Don’t play games. Don’t change who you are to try and fit into the system. Be who you are and change the system.

What does equality in the wine industry look like to you?

Equality is equal opportunity so the person who is most capable gets the job, but the people who haven't had the same opportunities to prepare themselves for that job, those opportunities need to be created and supported.

What ways would you say you are contributing to equality in wine?

First and foremost, I talk about it. I talk about my experiences, positive and negative. I don’t try to pretend inequality isn’t a real, every day issue.

I go out of my way to elevate the women in my circle. By mentoring them as much as I can to give them all the tools that I wish that I had. I am the queen of straight talk. I don’t like BS. Here’s what you need to watch out for. Here's what worked for me. You can get through it. Don’t give up.

I will also add that I’m a mother, and I find ways to support women with children in my operation, so they have more opportunities. I think you can be a mother and still be a badass in your profession.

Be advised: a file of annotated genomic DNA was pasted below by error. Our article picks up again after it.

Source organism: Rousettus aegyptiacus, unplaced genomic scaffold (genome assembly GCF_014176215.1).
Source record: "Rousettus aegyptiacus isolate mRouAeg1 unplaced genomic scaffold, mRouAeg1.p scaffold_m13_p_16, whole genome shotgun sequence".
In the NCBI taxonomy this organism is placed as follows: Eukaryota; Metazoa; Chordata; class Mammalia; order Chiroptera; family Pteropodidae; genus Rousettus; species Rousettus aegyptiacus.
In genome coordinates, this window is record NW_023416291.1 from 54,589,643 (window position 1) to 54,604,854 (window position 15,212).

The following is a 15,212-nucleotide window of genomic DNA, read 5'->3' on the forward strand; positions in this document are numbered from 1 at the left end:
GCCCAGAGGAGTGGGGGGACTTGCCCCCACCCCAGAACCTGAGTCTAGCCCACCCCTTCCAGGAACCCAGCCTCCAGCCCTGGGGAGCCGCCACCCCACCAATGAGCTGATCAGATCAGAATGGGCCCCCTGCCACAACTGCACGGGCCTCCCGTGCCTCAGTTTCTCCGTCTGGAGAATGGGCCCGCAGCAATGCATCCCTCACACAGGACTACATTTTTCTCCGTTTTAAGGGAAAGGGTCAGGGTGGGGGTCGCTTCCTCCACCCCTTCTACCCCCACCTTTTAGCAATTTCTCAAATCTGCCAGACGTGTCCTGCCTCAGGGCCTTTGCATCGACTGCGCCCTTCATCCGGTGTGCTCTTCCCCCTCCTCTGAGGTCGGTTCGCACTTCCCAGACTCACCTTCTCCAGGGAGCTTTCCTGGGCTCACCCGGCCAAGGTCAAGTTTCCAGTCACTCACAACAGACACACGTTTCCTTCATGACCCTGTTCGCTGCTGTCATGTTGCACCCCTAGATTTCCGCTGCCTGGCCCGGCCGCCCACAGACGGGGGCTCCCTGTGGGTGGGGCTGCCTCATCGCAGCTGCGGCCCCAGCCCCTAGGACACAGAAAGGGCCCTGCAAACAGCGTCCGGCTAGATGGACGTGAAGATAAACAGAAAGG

What are some defining characteristics of a wonder woman of wine to you?

Persistence. Curiosity. Compassion. And open mindedness.

What other women of wine do you admire and why?

I always struggle with this kind of question. I am not prone to having idols or heroes. I admire all the women who have worked hard, dealt with adversity, pushed ahead, succeeded or failed. I really haven’t met a successful woman in wine who had it “easy”, and it seems unfair to name just one. Platforms like this are such a powerful way to give them all credit!